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Vaping among Young People Not Linked to Cigarette Use

New research contradicts prevailing idea of e-cigarettes as gateway to smoking

Trevor Henderson, PhD

Policymakers have cited a gateway from e-cigarette use to cigarette smoking as a key motivation for various regulations toward heavily restricting e-cigarette use, particularly among young people. However, recent research studying UK youth indicates that the prevalence of e-cigarette use in England among youth aged 16 to 24 is not associated with either an increase or decrease in regular smoking.

This research is contrary to several longitudinal studies that suggested a connection between e-cigarette adoption and later cigarette smoking among adolescents.

Using a time series analysis approach to avoid self-selection bias, the study measured the gateway effect of vaping among young people by examining the association between the prevalence of e-cigarette use among and uptake of smoking among young adults generally, including among non-smokers. The researched proposed that if such a gateway effect existed, it should be reflected in a population-wide change in the prevalence of smoking uptake when the prevalence of vaping changed. Conversely, in the absence of a gateway effect, changes in e-cigarette prevalence should not be associated with changes in smoking uptake among young adults.

The current study found no statistically significant association between vaping and ever having smoked regularly among those aged 16 to 24. According to lead author Dr. Emma Beard, “These findings suggest that the large gateway effects reported in previous studies can be ruled out, particularly among those aged 18 to 24. However, we cannot rule out a smaller gateway effect and we did not study younger age groups. If the upper estimates are true, we would estimate that of the 74 thousand e-cigarette users aged 16 to 17 in England, around 7 thousand would become ever regular smokers as a consequence of e-cigarette use. At the same time, approximately 50 thousand smokers are estimated to quit per year as a consequence of e-cigarette use.”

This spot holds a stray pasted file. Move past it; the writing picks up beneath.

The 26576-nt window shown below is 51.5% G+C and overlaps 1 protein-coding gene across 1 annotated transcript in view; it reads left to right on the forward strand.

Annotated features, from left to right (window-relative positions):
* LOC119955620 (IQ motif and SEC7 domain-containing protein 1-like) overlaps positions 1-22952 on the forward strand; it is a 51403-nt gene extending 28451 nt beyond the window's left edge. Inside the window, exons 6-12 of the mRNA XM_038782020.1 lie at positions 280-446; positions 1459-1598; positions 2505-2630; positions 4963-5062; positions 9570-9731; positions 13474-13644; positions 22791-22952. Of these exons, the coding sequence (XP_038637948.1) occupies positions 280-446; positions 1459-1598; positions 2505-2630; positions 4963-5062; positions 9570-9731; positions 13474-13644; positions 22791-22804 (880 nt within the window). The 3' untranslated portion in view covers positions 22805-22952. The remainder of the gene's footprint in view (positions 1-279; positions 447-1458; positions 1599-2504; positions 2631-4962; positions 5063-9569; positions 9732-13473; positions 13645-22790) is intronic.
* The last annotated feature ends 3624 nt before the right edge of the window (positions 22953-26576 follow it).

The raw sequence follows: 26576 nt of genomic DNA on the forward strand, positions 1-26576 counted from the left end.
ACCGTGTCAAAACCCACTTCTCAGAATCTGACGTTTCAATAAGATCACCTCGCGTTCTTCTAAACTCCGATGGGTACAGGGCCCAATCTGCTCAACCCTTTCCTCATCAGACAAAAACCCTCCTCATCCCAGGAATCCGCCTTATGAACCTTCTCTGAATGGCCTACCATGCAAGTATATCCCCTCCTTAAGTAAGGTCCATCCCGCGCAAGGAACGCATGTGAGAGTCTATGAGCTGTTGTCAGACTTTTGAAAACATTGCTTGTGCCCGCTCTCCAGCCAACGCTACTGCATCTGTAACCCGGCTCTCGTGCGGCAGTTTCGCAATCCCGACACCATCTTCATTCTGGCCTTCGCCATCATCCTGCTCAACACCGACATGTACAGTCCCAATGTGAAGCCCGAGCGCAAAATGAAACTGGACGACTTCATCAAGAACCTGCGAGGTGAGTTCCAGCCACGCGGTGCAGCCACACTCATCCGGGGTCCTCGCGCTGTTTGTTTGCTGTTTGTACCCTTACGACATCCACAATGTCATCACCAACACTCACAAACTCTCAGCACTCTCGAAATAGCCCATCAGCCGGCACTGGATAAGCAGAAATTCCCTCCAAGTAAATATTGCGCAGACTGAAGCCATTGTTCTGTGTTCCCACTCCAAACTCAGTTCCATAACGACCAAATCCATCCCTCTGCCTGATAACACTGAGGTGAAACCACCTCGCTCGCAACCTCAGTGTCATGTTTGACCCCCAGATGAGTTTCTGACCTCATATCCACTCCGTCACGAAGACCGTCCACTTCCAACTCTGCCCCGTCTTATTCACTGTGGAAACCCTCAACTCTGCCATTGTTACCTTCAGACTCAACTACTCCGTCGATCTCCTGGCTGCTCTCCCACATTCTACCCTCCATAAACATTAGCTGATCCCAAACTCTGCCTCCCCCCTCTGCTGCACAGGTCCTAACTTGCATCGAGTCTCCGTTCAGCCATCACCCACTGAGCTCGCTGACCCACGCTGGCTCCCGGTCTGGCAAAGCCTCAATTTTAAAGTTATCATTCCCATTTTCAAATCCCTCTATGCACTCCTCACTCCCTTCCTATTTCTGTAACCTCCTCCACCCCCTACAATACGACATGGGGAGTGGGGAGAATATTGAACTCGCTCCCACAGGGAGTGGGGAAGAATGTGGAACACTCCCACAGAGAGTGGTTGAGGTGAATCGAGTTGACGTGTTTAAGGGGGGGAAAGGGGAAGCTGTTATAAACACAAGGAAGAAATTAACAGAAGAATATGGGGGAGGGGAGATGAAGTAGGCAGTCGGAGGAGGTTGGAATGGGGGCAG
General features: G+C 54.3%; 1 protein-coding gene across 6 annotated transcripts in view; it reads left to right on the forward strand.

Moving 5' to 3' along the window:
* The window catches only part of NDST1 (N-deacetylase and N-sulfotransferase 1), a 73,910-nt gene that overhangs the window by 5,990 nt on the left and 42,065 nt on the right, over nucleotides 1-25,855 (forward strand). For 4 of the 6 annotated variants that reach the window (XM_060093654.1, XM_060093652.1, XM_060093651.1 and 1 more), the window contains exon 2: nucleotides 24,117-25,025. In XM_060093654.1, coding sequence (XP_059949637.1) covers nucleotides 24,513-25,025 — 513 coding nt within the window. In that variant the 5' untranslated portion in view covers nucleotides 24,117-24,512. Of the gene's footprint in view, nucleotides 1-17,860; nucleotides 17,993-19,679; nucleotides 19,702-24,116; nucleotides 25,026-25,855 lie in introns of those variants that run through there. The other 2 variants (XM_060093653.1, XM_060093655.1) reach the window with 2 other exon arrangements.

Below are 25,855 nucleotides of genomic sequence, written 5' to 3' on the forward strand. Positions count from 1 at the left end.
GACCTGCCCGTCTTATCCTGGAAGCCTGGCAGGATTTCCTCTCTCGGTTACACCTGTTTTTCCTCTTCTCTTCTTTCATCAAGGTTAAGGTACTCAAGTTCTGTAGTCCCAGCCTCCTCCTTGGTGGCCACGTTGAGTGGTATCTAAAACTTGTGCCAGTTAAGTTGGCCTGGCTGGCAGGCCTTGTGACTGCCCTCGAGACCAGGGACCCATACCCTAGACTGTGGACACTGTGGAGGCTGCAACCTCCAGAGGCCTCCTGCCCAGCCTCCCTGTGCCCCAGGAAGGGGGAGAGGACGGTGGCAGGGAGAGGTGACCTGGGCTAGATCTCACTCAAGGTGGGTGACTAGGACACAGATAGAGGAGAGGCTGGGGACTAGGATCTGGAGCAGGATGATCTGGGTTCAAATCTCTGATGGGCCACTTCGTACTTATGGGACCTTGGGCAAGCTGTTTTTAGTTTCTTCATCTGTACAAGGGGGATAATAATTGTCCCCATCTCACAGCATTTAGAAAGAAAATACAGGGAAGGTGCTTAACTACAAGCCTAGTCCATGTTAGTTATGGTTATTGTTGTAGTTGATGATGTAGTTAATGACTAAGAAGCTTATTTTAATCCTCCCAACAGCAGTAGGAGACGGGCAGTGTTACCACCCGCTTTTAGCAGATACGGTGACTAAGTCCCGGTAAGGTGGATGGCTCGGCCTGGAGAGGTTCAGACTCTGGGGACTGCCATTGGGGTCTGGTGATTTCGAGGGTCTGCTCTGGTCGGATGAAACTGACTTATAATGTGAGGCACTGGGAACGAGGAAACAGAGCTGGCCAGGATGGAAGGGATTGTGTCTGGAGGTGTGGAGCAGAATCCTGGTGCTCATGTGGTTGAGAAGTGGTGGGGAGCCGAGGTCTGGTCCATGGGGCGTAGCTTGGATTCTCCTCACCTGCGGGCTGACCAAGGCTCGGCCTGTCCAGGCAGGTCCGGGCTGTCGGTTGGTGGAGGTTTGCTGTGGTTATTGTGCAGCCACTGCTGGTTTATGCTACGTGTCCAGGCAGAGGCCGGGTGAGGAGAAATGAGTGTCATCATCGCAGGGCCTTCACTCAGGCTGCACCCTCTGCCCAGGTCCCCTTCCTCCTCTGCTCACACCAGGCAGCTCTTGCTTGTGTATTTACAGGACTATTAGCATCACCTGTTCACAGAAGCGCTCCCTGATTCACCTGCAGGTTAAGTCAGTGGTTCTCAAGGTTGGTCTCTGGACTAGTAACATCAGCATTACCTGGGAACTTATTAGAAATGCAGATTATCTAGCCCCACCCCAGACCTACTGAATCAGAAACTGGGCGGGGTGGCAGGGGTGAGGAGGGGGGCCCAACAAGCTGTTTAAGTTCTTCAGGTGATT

This study is important given the conflicting information available according to senior author, Professor Lion Shahab, “These findings are important given the contrasting advice given by health bodies and governments in different countries. Research to date supports the argument that e-cigarettes are less harmful than tobacco and help smokers to stop smoking. Although some harm from vaping relative to never vaping cannot be ruled out, this study suggests there is little evidence of a substantial gateway effect into smoking.”

This study appeared in the journal Addiction

Beard E, Brown J, Shahab L (2022) Association of quarterly prevalence of e-cigarette use with ever regular smoking among young adults in England: a time series analysis between 2007 and 2018. Addiction.